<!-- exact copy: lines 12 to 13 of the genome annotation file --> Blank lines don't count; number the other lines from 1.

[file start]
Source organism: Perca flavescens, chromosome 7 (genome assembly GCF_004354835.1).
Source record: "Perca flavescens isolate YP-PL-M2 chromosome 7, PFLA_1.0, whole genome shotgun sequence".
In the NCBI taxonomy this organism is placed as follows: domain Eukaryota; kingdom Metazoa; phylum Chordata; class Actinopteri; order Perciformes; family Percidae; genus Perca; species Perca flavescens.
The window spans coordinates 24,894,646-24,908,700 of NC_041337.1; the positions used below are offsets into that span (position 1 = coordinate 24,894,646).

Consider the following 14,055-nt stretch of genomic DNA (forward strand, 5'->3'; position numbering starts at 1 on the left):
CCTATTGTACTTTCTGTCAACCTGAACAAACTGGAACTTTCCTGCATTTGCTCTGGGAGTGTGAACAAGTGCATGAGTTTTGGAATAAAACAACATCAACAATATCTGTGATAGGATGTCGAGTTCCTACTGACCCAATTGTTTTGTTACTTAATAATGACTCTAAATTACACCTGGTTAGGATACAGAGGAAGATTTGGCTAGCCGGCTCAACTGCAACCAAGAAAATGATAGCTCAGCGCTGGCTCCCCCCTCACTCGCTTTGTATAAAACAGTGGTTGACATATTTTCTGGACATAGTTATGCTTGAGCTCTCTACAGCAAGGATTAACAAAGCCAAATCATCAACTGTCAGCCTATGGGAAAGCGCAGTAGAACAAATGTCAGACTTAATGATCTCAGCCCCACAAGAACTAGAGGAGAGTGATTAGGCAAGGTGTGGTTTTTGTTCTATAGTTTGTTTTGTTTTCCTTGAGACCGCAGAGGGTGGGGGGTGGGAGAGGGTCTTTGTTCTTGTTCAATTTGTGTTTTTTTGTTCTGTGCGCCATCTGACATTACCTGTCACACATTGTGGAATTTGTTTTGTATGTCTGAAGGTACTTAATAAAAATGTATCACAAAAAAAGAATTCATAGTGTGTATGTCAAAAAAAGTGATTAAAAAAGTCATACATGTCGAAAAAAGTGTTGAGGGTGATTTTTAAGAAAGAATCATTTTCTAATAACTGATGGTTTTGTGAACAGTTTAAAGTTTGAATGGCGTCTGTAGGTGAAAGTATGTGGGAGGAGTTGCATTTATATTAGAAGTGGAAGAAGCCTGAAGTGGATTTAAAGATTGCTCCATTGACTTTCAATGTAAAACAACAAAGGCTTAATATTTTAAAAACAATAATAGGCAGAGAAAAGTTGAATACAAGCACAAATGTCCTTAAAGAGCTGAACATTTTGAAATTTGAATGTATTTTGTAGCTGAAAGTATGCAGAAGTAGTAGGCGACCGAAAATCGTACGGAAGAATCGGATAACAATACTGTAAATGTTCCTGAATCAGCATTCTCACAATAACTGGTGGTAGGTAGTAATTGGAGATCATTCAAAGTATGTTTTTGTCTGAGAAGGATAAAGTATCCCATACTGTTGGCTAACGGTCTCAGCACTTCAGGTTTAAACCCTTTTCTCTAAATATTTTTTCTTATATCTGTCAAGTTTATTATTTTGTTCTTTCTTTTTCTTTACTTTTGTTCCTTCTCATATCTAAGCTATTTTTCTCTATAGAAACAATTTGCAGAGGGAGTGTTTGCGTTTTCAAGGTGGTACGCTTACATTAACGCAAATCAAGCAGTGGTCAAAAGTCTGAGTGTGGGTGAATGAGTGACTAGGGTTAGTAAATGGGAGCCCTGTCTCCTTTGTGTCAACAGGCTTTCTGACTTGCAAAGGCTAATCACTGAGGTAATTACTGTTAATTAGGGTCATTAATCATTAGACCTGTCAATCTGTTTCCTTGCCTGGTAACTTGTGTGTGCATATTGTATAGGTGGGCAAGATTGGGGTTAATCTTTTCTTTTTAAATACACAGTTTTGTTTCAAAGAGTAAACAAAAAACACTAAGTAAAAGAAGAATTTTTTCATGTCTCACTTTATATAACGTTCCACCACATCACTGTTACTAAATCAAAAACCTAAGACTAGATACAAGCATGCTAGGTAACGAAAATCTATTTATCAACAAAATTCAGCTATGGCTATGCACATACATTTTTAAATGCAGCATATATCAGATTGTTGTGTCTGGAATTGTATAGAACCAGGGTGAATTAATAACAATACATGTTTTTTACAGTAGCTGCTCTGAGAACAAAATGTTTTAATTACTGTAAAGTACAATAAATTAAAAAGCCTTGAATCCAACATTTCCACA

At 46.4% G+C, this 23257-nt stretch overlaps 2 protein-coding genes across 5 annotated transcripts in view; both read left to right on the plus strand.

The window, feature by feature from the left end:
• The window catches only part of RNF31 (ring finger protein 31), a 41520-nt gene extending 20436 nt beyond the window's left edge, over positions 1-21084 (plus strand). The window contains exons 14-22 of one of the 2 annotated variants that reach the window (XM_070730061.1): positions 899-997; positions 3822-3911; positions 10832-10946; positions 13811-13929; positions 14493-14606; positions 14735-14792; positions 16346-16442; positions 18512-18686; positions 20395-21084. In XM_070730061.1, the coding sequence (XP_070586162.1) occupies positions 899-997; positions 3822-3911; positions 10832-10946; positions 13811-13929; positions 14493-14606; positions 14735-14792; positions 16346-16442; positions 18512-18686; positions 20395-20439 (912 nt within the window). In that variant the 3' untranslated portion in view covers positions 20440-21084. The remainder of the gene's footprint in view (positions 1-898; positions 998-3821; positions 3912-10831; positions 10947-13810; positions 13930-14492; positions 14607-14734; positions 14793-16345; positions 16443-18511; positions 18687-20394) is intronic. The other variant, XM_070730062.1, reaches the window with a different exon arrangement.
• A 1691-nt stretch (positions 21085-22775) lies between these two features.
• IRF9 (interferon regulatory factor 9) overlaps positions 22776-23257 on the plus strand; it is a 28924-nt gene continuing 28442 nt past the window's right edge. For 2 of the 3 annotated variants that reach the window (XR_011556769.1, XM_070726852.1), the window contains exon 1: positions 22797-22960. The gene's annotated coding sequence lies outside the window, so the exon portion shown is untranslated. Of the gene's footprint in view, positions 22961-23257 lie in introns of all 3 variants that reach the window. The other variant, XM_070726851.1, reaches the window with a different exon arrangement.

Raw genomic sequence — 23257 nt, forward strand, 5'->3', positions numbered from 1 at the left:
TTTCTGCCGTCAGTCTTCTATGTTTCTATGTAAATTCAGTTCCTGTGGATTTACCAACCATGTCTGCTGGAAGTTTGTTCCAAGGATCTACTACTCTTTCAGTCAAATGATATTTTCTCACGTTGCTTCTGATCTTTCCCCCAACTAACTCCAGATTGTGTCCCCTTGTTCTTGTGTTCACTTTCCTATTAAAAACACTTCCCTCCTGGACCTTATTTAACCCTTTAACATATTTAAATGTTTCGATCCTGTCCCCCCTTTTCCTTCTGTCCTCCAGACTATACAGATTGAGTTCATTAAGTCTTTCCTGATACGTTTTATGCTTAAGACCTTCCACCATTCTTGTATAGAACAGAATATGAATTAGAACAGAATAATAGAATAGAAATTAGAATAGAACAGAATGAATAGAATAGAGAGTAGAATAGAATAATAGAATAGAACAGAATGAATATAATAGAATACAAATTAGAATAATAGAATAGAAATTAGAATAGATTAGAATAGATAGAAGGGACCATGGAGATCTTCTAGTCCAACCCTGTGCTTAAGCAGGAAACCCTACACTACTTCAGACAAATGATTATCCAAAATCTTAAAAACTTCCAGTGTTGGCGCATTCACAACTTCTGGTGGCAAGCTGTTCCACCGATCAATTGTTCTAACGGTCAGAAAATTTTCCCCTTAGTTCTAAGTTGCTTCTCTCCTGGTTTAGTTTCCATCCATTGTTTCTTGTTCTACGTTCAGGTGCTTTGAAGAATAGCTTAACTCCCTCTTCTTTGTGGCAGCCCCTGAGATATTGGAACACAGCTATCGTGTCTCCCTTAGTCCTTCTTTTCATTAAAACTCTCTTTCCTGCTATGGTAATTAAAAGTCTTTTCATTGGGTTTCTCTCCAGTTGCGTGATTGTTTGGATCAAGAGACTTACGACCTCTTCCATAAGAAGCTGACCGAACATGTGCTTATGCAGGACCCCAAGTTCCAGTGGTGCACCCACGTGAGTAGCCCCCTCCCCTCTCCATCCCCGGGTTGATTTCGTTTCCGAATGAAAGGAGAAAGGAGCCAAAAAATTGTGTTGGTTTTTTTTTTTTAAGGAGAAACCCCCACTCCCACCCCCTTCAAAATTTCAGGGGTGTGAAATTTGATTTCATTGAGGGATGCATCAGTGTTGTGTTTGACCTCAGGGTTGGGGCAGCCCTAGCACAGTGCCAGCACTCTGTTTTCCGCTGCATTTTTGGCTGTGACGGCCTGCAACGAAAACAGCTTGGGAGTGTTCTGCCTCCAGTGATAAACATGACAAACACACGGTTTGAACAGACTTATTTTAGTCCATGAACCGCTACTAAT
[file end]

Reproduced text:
Raw genomic sequence — 23257 nt, forward strand, 5'->3', positions numbered from 1 at the left:
TTTCTGCCGTCAGTCTTCTATGTTTCTATGTAAATTCAGTTCCTGTGGATTTACCAACCATGTCTGCTGGAAGTTTGTTCCAAGGATCTACTACTCTTTCAGTCAAATGATATTTTCTCACGTTGCTTCTGATCTTTCCCCCAACTAACTCCAGATTGTGTCCCCTTGTTCTTGTGTTCACTTTCCTATTAAAAACACTTCCCTCCTGGACCTTATTTAACCCTTTAACATATTTAAATGTTTCGATCCTGTCCCCCCTTTTCCTTCTGTCCTCCAGACTATACAGATTGAGTTCATTAAGTCTTTCCTGATACGTTTTATGCTTAAGACCTTCCACCATTCTTGTATAGAACAGAATATGAATTAGAACAGAATAATAGAATAGAAATTAGAATAGAACAGAATGAATAGAATAGAGAGTAGAATAGAATAATAGAATAGAACAGAATGAATATAATAGAATACAAATTAGAATAATAGAATAGAAATTAGAATAGATTAGAATAGATAGAAGGGACCATGGAGATCTTCTAGTCCAACCCTGTGCTTAAGCAGGAAACCCTACACTACTTCAGACAAATGATTATCCAAAATCTTAAAAACTTCCAGTGTTGGCGCATTCACAACTTCTGGTGGCAAGCTGTTCCACCGATCAATTGTTCTAACGGTCAGAAAATTTTCCCCTTAGTTCTAAGTTGCTTCTCTCCTGGTTTAGTTTCCATCCATTGTTTCTTGTTCTACGTTCAGGTGCTTTGAAGAATAGCTTAACTCCCTCTTCTTTGTGGCAGCCCCTGAGATATTGGAACACAGCTATCGTGTCTCCCTTAGTCCTTCTTTTCATTAAAACTCTCTTTCCTGCTATGGTAATTAAAAGTCTTTTCATTGGGTTTCTCTCCAGTTGCGTGATTGTTTGGATCAAGAGACTTACGACCTCTTCCATAAGAAGCTGACCGAACATGTGCTTATGCAGGACCCCAAGTTCCAGTGGTGCACCCACGTGAGTAGCCCCCTCCCCTCTCCATCCCCGGGTTGATTTCGTTTCCGAATGAAAGGAGAAAGGAGCCAAAAAATTGTGTTGGTTTTTTTTTTTTAAGGAGAAACCCCCACTCCCACCCCCTTCAAAATTTCAGGGGTGTGAAATTTGATTTCATTGAGGGATGCATCAGTGTTGTGTTTGACCTCAGGGTTGGGGCAGCCCTAGCACAGTGCCAGCACTCTGTTTTCCGCTGCATTTTTGGCTGTGACGGCCTGCAACGAAAACAGCTTGGGAGTGTTCTGCCTCCAGTGATAAACATGACAAACACACGGTTTGAACAGACTTATTTTAGTCCATGAACCGCTACTAAT